REHOBOTH BEACH, Del./WASHINGTON (Reuters) – U.S. President-elect Joe Biden solidified his victory over President Donald Trump on Friday after the state of Georgia went his way, leaving Trump little hope of reversing the outcome through legal challenges and recounts.
Edison Research, which made the call, also projected that North Carolina, the only other battleground state with an outstanding vote count, would go to Trump, finalizing the electoral vote tally at 306 for Biden to 232 for Trump.
The numbers gave Biden, a Democrat, a resounding defeat over Trump in the Electoral College, equal to the 306 votes Trump, a Republican, won to defeat Hillary Clinton, a 2016 victory that Trump called a “landslide.”
While Trump had yet to concede, Biden officials reiterated they were moving ahead with transition efforts regardless.
Although the national popular vote does not determine the election outcome, Biden was ahead by more than 5.3 million votes, or 3.4 percentage points. His share of the popular vote, at 50.8%, was slightly higher than Ronald Reagan’s share of the vote in 1980 when he defeated Jimmy Carter.
Trump, a Republican, has claimed without evidence that he was cheated by widespread election fraud and has refused to concede. State election officials report no serious irregularities, and several of his legal challenges have failed in court.
To win a second term, Trump would need to overturn Biden’s lead in at least three states, but he has so far failed to produce evidence that he could do so in any of them. States face a Dec. 8 “safe harbor” deadline to certify their elections and choose electors for the Electoral College, which will officially select the new president on Dec. 14.
A Michigan state court rejected on Friday a request by Trump to block the certification of votes in Detroit, which went heavily in favor of Biden. [L1N2HZ23E] And lawyers for Trump’s campaign dropped a lawsuit in Arizona after the final vote count rendered it moot.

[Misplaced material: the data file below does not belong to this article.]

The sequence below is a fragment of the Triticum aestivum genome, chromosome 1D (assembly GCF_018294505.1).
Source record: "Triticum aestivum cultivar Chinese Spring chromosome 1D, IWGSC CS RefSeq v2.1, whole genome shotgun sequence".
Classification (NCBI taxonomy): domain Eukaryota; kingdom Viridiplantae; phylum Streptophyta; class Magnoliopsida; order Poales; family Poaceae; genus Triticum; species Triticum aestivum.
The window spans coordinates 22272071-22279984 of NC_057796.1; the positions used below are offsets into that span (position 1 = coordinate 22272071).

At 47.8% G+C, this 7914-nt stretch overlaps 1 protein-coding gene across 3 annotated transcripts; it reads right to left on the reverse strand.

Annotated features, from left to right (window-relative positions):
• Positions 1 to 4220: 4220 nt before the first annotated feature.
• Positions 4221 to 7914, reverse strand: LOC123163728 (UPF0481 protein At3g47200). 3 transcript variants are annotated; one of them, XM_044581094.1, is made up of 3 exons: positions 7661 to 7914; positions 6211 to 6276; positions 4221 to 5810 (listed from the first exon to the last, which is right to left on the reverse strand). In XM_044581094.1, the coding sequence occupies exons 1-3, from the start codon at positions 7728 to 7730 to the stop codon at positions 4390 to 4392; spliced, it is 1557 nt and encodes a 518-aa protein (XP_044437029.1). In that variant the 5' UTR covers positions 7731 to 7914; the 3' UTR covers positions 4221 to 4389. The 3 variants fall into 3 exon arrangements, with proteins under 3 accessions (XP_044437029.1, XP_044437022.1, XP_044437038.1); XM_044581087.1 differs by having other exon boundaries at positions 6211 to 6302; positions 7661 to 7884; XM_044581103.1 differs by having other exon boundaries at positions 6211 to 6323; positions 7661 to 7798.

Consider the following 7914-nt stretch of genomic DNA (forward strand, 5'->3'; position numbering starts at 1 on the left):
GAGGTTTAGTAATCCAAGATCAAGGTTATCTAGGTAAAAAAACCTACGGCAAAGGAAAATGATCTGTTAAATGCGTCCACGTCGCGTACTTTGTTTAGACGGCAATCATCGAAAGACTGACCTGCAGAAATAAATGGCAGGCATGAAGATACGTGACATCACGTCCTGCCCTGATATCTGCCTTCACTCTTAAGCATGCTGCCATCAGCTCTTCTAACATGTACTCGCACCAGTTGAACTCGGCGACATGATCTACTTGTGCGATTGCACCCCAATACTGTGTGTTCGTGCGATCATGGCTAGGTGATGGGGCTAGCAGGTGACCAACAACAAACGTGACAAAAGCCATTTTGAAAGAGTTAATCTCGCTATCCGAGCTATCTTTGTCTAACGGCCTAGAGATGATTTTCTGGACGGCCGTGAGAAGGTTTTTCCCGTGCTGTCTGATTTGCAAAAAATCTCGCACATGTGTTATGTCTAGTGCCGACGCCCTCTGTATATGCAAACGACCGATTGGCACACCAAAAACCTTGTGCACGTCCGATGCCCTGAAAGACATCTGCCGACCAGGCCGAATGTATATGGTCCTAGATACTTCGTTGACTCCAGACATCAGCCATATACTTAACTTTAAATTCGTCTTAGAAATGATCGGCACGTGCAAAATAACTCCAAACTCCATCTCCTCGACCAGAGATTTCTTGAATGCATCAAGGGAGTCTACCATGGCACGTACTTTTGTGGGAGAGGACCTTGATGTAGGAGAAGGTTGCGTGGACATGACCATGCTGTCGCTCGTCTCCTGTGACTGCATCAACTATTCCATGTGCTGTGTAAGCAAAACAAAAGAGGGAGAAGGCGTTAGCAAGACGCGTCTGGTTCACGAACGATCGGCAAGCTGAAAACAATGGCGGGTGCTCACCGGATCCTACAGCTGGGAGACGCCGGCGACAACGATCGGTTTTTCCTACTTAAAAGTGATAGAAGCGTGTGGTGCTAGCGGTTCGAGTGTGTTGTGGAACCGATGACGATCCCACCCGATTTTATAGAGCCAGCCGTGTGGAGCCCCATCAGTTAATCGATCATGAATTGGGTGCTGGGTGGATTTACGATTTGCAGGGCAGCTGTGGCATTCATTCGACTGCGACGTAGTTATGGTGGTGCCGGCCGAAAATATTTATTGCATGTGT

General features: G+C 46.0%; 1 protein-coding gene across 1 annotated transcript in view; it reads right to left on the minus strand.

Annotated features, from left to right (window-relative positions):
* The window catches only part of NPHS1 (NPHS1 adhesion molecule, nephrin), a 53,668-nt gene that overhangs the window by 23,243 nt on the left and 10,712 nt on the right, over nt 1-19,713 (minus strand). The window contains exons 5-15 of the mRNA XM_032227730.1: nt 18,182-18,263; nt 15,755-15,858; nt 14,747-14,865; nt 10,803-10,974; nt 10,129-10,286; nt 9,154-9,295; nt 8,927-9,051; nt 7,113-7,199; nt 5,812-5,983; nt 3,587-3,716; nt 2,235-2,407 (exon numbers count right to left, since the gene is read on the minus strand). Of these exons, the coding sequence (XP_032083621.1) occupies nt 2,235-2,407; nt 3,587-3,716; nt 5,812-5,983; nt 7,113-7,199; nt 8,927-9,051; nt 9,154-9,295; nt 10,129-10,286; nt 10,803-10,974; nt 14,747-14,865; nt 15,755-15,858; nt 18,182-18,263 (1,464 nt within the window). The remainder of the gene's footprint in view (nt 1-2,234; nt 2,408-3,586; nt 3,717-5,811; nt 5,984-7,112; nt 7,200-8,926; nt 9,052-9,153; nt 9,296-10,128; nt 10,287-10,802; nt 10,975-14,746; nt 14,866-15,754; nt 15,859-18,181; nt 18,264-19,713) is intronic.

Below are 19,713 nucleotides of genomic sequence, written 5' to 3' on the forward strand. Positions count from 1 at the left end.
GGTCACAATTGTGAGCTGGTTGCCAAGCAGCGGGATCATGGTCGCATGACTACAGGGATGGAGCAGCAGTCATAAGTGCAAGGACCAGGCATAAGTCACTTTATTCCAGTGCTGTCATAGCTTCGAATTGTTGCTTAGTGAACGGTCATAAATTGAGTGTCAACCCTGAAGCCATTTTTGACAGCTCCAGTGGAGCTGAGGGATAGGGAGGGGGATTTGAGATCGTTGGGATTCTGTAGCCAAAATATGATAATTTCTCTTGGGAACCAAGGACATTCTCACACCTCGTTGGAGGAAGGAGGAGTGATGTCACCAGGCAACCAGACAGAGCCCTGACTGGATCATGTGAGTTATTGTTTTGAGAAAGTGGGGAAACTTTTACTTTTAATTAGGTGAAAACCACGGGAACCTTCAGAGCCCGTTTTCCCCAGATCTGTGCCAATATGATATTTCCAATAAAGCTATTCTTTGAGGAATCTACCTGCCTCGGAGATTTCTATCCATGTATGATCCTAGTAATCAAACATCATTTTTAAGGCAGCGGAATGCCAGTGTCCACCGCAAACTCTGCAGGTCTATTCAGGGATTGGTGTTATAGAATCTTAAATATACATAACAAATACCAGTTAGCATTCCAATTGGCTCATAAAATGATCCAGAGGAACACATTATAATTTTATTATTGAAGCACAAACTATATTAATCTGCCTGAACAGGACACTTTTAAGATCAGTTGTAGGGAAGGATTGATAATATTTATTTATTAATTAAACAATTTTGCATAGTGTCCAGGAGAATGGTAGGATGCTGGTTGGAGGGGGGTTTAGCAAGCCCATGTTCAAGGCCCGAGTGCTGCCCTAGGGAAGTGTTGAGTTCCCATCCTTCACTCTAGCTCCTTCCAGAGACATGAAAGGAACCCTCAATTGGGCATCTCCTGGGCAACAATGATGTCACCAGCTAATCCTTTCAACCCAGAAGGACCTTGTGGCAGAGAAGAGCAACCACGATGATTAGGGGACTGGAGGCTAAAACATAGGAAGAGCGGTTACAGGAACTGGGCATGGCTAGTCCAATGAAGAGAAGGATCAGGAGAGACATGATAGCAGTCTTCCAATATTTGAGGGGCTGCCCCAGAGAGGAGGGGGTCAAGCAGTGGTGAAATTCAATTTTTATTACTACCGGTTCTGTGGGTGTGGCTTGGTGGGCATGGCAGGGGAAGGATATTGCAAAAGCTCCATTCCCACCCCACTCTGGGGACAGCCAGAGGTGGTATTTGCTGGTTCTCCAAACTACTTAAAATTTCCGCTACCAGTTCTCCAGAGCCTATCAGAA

Federal election security officials have found no evidence that any voting system deleted or lost votes, changed votes, “or was in any way compromised,” two security groups said in a statement released on Thursday by the lead U.S. cybersecurity agency.
Trump was set on Friday afternoon to make his first public remarks since Biden was projected as the election’s winner on Nov. 7. The White House said he would address the nation on the efforts by the government and drugmakers to develop effective treatments for the coronavirus pandemic.
Biden officials said on Friday they would press forward with the transition, identifying legislative priorities, reviewing federal agency policies and preparing to fill thousands of jobs in the new administration.
“We’re charging ahead with the transition,” Jen Psaki, a senior adviser to Biden’s transition team, said on a conference call on Friday, while stressing that Biden still needs “real-time information” from the Trump administration to deal with the resurgent pandemic and national security threats.
Psaki urged Trump’s White House to allow Biden and Vice President-elect Kamala Harris to receive daily intelligence briefings on potential threats around the world.
“With every day that passes on, it becomes more concerning that our national security team and the president-elect and the vice president-elect don’t have access to those threat assessments, intelligence briefings, real-time information about our engagements around the world,” Psaki said. “Because, you know, you don’t know what you don’t know.”
Biden will be briefed by his own group of national-security experts next week, she said. He met with transition advisers again on Friday at his Delaware beach house where he is mapping out his approach to the pandemic and prepares to name his top appointees, including Cabinet members.
Trump’s refusal to accept defeat has stalled the official transition. The federal agency that releases funding to an incoming president-elect, the General Services Administration, has yet to recognize Biden’s victory, denying him access to federal office space and resources.
Fox News correspondent Geraldo Rivera, a Trump confidant, said he had spoken to the president by phone on Friday and that Trump had given him the impression that he would follow the U.S. Constitution and surrender his office after every vote was counted.
“He told me he’s a realist. He told me he would do the right thing,” Rivera said in an interview with Fox. “I got no impression that he was plotting the overthrow of the elected government. He just wants a fair fight.”
Reporting by Simon Lewis in Rehoboth Beach, Delaware and Steve Holland in Washington. Additional reporting by Doina Chiacu, Susan Heavey and Trevor Hunnicutt.; Writing by James Oliphant; Editing by Frances Kerry, Alistair Bell and Howard Goller
Our Standards: The Thomson Reuters Trust Principles.